Chocolate and Chips: The Traditional British Christmas Under Threat

Posted on Oct 06, 2021. by NTI

Tracee is beside herself for two reasons. Firstly, her mate Boo-Bel Instagrammed the ending of the new Bond movie and she has tickets to go this evening (Wednesday 6 October). Secondly, her favourite Christmas tea of chocolate and chips is under serious threat according to media reports this morning. 

Angus Thirlwell, co-founder and chief executive of everyone's favourite treat brand Hotel Chocolat has said that it is having to raise prices in response to increased costs, higher lorry driver wages and further investment in its cocoa farmers. Working his way through a Sleekster Luxe box Thirlwell said. “There’s quite a bit of inflation around in the supply chain - some of it is temporary and will unwind, while some isn’t. Oo, a raspberry one!” It is said that the group’s team of lorry drivers had been given “chunky” double-digit percentage pay rises to secure staff amid the HGV driver shortage, but it was later rumoured the offering was actually a KitKat Chunky, which cannot sustain your average British lorry driver for longer than the slip-road back onto the motorway.

Mr Thirlwell will be heartened by news of the group's underlying pre-tax profits being £10.1 million in the year to June 27, up from £2.4 million previously, with increased revenues rising by 21 per cent to £164.6 million, with more than 70 per cent of sales made online.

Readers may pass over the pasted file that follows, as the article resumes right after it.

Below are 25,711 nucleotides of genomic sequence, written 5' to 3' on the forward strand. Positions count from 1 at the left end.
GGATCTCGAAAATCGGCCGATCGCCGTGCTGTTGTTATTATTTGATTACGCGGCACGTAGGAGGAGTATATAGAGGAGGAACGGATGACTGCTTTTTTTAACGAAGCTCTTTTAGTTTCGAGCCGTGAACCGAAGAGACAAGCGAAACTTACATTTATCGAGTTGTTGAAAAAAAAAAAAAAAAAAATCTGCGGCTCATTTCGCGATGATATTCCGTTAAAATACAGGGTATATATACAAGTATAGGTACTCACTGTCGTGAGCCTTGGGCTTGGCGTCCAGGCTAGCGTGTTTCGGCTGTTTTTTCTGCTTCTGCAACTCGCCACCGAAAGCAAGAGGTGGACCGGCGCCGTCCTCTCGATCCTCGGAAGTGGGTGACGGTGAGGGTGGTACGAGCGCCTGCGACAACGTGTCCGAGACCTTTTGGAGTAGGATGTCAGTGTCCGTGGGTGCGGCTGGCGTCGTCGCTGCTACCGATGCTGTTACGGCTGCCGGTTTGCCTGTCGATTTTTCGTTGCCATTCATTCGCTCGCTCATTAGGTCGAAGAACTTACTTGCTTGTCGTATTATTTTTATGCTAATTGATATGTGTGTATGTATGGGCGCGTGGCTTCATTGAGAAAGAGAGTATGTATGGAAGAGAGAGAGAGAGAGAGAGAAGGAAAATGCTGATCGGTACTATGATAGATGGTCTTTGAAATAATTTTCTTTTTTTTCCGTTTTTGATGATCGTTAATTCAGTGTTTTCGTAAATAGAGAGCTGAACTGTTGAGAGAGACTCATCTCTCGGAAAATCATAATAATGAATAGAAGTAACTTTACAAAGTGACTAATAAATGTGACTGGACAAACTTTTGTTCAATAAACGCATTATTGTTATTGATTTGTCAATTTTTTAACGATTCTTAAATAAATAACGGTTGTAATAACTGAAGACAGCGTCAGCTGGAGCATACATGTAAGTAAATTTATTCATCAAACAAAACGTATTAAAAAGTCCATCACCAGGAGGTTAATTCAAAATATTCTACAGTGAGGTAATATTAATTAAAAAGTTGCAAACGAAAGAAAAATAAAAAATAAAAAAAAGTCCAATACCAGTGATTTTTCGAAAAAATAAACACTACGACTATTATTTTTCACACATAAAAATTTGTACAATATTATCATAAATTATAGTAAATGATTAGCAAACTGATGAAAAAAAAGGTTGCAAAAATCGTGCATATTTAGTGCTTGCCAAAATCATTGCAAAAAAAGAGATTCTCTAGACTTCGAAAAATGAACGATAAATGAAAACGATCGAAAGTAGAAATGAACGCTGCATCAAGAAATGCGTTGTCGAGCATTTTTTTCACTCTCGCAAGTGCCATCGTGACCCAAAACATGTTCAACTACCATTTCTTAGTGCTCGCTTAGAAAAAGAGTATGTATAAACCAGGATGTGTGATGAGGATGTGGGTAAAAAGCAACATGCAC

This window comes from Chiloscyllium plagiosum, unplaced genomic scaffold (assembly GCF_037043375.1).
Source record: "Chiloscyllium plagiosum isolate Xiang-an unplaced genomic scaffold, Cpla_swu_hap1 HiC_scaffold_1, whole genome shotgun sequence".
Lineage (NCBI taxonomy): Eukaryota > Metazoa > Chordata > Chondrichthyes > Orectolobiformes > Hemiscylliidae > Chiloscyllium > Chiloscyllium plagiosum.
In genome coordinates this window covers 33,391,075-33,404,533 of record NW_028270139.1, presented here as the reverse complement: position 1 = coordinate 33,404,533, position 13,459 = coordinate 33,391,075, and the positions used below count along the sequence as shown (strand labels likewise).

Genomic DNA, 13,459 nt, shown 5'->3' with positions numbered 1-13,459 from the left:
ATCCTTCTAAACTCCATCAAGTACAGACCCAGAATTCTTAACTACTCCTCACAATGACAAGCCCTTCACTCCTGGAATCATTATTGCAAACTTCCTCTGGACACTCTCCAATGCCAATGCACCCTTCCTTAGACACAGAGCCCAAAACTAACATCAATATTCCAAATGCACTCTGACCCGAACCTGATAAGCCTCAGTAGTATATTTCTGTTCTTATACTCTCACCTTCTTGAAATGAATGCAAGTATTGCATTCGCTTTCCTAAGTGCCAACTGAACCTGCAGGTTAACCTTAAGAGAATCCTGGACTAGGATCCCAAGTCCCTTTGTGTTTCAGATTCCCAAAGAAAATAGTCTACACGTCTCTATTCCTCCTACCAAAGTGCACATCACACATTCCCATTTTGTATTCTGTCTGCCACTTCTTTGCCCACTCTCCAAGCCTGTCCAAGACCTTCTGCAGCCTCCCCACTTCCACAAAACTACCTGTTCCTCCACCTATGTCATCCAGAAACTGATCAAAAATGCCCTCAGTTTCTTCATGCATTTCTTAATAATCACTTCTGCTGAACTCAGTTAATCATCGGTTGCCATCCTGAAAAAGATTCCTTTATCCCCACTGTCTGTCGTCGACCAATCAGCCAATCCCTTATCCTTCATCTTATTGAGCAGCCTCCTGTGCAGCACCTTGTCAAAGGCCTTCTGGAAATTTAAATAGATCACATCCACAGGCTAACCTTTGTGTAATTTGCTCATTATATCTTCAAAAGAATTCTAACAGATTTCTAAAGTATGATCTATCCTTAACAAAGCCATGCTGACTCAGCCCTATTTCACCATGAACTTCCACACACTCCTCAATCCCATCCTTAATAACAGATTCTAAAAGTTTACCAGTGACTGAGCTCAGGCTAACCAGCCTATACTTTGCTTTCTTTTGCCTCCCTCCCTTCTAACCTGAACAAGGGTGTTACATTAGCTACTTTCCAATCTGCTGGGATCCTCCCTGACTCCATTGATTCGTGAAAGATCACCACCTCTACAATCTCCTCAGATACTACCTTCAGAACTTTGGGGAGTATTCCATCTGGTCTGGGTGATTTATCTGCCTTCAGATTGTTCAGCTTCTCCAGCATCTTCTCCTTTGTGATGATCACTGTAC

Closer analysis of the chip shortage will boost Tracee's mood, as it turns out that these 'chips' are clever motor vehicle semiconducters which have become harder to locate than a new Adele song in recent months. If you are wondering what to do with your share of excess savings, which are cumulatively equal to 8.3 per cent of 2020 GDP, you could do a great deal worse than buy a new vehicle, perhaps joining the proud owners of 32,721 electric cars that joined the road last month, a market share of 15 per cent.

Someone called Mike Hawes, who is something to do with motoring generally and cars specifically, called for a “massive investment in public charging infrastructure” to ensure the “rocketing uptake” of electric vehicles, as the run on 13 amp fuses continues. However, production line disruption is likely to continue well into next year as supply chains falter and the French look to invade, disguised as migrants, because we won't let them take our fish.

Meanwhile, everyone's favourite very unFrench fast food retailer Greggs has posted a 3.5 per cent rise in third quarter sales compared with 2019 as it was boosted by Britons on staycation holidays visiting its shops in August, while the return of office workers in September helped sustain like-for-like growth at 3 per cent. The group has posted a 3.5 per cent rise in sales compared with the same quarter pre-pandemic and the company’s delivery business, which only became available nationwide last year, is on track to make about £170million in sales this year, out of an expected £1.2 billion total revenue. However, Greggs also flagged that it expected costs to increase towards the end of this year and next year, as it would face inflationary pressures from ingredient prices rising.

If they put up the price of Priti Patel's favourite sausage roll they will surely face her famous death stare.

« Back to articles